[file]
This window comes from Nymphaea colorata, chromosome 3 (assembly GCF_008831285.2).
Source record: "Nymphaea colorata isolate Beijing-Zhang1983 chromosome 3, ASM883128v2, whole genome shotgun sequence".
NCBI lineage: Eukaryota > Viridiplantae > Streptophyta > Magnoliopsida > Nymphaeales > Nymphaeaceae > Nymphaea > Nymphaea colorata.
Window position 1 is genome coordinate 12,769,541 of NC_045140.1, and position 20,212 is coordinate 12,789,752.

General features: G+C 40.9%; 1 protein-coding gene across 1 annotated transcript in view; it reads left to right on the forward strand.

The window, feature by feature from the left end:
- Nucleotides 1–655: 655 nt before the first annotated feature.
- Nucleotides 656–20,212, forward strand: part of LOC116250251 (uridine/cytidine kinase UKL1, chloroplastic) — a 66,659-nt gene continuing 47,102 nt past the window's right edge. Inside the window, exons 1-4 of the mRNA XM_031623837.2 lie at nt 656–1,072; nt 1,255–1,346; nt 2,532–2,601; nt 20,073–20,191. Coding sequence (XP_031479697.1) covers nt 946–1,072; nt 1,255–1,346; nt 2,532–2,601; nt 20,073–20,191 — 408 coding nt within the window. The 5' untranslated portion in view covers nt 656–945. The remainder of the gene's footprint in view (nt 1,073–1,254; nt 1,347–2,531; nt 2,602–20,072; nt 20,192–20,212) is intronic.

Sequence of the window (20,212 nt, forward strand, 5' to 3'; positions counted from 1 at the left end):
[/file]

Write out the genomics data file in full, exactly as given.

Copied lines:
This window comes from Nymphaea colorata, chromosome 3 (assembly GCF_008831285.2).
Source record: "Nymphaea colorata isolate Beijing-Zhang1983 chromosome 3, ASM883128v2, whole genome shotgun sequence".
NCBI lineage: Eukaryota > Viridiplantae > Streptophyta > Magnoliopsida > Nymphaeales > Nymphaeaceae > Nymphaea > Nymphaea colorata.
Window position 1 is genome coordinate 12,769,541 of NC_045140.1, and position 20,212 is coordinate 12,789,752.

General features: G+C 40.9%; 1 protein-coding gene across 1 annotated transcript in view; it reads left to right on the forward strand.

The window, feature by feature from the left end:
- Nucleotides 1–655: 655 nt before the first annotated feature.
- Nucleotides 656–20,212, forward strand: part of LOC116250251 (uridine/cytidine kinase UKL1, chloroplastic) — a 66,659-nt gene continuing 47,102 nt past the window's right edge. Inside the window, exons 1-4 of the mRNA XM_031623837.2 lie at nt 656–1,072; nt 1,255–1,346; nt 2,532–2,601; nt 20,073–20,191. Coding sequence (XP_031479697.1) covers nt 946–1,072; nt 1,255–1,346; nt 2,532–2,601; nt 20,073–20,191 — 408 coding nt within the window. The 5' untranslated portion in view covers nt 656–945. The remainder of the gene's footprint in view (nt 1,073–1,254; nt 1,347–2,531; nt 2,602–20,072; nt 20,192–20,212) is intronic.

Sequence of the window (20,212 nt, forward strand, 5' to 3'; positions counted from 1 at the left end):